LONDON (Reuters Breakingviews) - Aggressive dealmaking in the insurance sector may be an unexpected consequence of the pandemic. Just look at RSA Insurance, which has just agreed a 7.2 billion pound offer from Danish and Canadian suitors Tryg and Intact Financial. A hefty premium and breakup plan look daring, but may still pay off if insurance rates rise after the virus.
Stephen Hester can safely say he got the better end of the deal. The chief executive of London-listed RSA managed to negotiate a 51% premium for his company, worth some 2.4 billion pounds. The buyers are expecting to generate over 250 million pounds in synergies. Taxed and capitalised, those are worth perhaps 2 billion pounds, according to a Breakingviews calculation, suggesting all the deal’s value is going to the seller’s shareholders.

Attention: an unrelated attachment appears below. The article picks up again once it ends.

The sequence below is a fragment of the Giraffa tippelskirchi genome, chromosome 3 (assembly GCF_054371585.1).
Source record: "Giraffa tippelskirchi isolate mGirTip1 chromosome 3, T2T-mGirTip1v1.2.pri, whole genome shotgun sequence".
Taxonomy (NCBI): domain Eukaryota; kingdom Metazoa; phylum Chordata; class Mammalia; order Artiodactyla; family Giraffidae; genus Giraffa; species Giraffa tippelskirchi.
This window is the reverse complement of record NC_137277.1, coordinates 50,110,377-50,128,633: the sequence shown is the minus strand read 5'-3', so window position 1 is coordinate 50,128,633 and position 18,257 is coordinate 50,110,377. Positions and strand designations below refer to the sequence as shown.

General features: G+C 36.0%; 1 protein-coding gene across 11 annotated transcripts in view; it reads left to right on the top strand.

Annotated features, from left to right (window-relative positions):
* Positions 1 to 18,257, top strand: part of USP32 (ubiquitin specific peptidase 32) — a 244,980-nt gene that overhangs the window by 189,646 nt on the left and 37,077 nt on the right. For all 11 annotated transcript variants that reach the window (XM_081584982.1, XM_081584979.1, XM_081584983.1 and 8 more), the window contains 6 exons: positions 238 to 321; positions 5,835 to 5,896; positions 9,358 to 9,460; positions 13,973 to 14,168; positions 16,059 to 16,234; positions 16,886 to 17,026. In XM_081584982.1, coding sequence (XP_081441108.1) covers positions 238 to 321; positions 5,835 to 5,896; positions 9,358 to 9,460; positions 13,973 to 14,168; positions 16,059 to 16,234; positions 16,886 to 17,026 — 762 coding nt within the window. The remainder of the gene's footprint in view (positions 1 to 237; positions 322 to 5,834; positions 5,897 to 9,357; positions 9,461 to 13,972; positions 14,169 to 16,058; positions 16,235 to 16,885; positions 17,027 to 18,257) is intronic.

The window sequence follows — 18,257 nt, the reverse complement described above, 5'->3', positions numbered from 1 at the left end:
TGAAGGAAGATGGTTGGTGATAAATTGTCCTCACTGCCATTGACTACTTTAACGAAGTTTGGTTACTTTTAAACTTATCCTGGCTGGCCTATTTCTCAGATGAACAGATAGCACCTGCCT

It’s also a complex deal. The two buyers plan to carve up RSA, with Intact scooping up market share in Canada, and Tryg boosting its market share in Norway, Sweden and Denmark. The breakup makes sense, given RSA’s lack of scale in its markets, but could take time, and exacerbate integration risks.
The timing, however, looks ideal. Insurers have had a torrid pandemic, facing hits from business interruption claims, as well as a collapse in the travel insurance market and fewer car renewals. They now hope this will cause premium prices to rise as weaker players retrench, allowing stronger ones to recoup losses. U.S. commercial property insurance rates rose 20% in the first quarter this year, according to Marsh, and are rising at the fastest rate since the Sept. 11, 2001 attacks, according to the Council of Insurance Agents & Brokers.
The prospect of rising prices may embolden chief executives to do more deals. There’s no shortage of potential buyers. Finland’s Sampo, for example, could look to bulk up once it has sold its stake in Nordea Bank. And some companies are looking vulnerable. Aviva could also be a breakup candidate, given its sprawling range of operations, and the 40% collapse in its share price over the last five years. But as RSA has shown, the targets are unlikely to come cheap.
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